When something goes wrong in your life (i.e., you blow a presentation or step on the scale to find you’ve gained weight), how do you respond to yourself? Is your inner dialogue harsh and critical? “You loser. Why can’t you just get it together?” Or is your inner language caring and warm? “Sweetheart, you tried your best. Everyone makes mistakes sometimes. What can you do to prepare better next time?”
Many of us develop such powerful inner critics that the very idea of responding to our failures with understanding and kindness feels awkward. We believe that if we are just a little harder on ourselves, we will surely act differently in the future. The latest research on motivation, however, shows that when we relate to ourselves from a place of harsh criticism, we undermine our ability to summon the courage needed to see our weaknesses clearly and the confidence needed to grow.
An analogy to illuminate the power of self-compassion on motivation is to think of the way a fearful child would respond to the concern of a caring mother. When a child is afraid and crying, she clings to her mother, burying her face, unable to see beyond the intensity of her pain. When Mom soothes her child with tender words (“Oh honey, I see you are afraid. Don’t worry, I am here for you.”) the child begins to calm and stops crying. Eventually, she lifts her head and looks around to see the world beyond her pain. Feeling safe, the child toddles away from her mom to explore her surroundings. Over time, comforted by Mom’s abiding presence, she wanders even farther to bravely reengage with other kids in the sandbox.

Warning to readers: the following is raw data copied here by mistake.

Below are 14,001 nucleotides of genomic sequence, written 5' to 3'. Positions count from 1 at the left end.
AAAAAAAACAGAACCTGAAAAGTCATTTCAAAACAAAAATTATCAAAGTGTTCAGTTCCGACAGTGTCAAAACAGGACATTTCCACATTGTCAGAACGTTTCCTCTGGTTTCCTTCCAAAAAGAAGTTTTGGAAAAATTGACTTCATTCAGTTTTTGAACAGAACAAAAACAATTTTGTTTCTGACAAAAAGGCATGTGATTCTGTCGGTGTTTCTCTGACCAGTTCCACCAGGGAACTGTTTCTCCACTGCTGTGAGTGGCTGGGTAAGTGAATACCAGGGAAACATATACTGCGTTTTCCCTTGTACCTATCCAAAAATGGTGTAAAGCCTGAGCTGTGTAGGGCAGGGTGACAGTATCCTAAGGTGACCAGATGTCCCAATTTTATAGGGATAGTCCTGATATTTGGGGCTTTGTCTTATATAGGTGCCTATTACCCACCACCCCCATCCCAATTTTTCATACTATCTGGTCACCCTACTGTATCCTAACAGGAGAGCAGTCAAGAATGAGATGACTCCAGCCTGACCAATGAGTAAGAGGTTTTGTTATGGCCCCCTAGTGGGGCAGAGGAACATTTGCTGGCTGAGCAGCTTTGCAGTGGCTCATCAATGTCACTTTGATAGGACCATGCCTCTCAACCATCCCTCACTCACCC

While as adults we may not cry when someone at work hurts our feelings, we are wired the same way as the small child in the sandbox. Our nervous systems respond to external cues of safety (Mom’s care) the same way as internal cues (our inner dialogue). When our self-talk is threatening, we support the physiological conditions for self-focused, fearful thoughts and reactive behavior. We become the small child burying her head in her mother’s arms, unable to see past our pain. When our internal dialogue is tender and warm, we support the physiological conditions for other-focused thoughts and courageous behavior. We become the small child who wants to explore the world and her potential.
When your inner critic rears, learn to nurture the wounded parts of yourself with the compassionate care of a mother.
Dr. Kristen Neff, the world’s leading researcher on self-compassion, recommends taking these three steps when your inner critic rears:
- Pause in mindful awareness. Stop and observe your thoughts and feelings without judging, numbing, or trying to fix. Notice the physical sensations in your body as they arise. Acknowledge your pain and ask, “What story am I telling myself?”
- Remember your shared humanity. You, like every human being that has ever walked the planet, are imperfect. You are not alone in your experience of shame, pain, struggle, and self-doubt. Rest in being imperfectly human.
- Offer yourself kindness. Offer yourself the care and concern a mother would offer her child. Imagine wrapping yourself in the type of embrace you would envelop a loved one who was feeling how you are feeling. Relate to yourself with gentle, understanding words: “Sweetheart, you are in pain. Pause and breathe. You are okay, and we are going to get through this.” Notice how your body feels when you give yourself the kindness you deserve